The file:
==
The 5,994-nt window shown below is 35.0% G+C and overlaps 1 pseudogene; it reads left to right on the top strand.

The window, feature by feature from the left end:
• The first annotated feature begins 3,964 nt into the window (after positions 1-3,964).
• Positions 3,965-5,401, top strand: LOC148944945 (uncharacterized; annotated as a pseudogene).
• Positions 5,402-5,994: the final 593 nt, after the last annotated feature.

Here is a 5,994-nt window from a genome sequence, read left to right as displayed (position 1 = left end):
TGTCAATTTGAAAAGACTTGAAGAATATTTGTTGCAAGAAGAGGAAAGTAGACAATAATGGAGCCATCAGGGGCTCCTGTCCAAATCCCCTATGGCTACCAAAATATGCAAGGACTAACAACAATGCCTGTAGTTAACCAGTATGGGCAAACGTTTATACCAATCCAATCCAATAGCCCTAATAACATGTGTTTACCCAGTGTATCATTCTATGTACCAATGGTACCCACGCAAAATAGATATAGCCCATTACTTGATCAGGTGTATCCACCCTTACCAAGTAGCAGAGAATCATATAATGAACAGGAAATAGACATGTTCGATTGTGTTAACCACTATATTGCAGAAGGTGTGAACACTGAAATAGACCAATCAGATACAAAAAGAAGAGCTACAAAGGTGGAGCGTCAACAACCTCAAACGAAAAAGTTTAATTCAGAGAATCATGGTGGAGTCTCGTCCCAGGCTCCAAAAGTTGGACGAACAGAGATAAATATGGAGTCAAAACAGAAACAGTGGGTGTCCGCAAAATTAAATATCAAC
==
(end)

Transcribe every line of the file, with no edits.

The 5,994-nt window shown below is 35.0% G+C and overlaps 1 pseudogene; it reads left to right on the top strand.

The window, feature by feature from the left end:
• The first annotated feature begins 3,964 nt into the window (after positions 1-3,964).
• Positions 3,965-5,401, top strand: LOC148944945 (uncharacterized; annotated as a pseudogene).
• Positions 5,402-5,994: the final 593 nt, after the last annotated feature.

Here is a 5,994-nt window from a genome sequence, read left to right as displayed (position 1 = left end):
TGTCAATTTGAAAAGACTTGAAGAATATTTGTTGCAAGAAGAGGAAAGTAGACAATAATGGAGCCATCAGGGGCTCCTGTCCAAATCCCCTATGGCTACCAAAATATGCAAGGACTAACAACAATGCCTGTAGTTAACCAGTATGGGCAAACGTTTATACCAATCCAATCCAATAGCCCTAATAACATGTGTTTACCCAGTGTATCATTCTATGTACCAATGGTACCCACGCAAAATAGATATAGCCCATTACTTGATCAGGTGTATCCACCCTTACCAAGTAGCAGAGAATCATATAATGAACAGGAAATAGACATGTTCGATTGTGTTAACCACTATATTGCAGAAGGTGTGAACACTGAAATAGACCAATCAGATACAAAAAGAAGAGCTACAAAGGTGGAGCGTCAACAACCTCAAACGAAAAAGTTTAATTCAGAGAATCATGGTGGAGTCTCGTCCCAGGCTCCAAAAGTTGGACGAACAGAGATAAATATGGAGTCAAAACAGAAACAGTGGGTGTCCGCAAAATTAAATATCAAC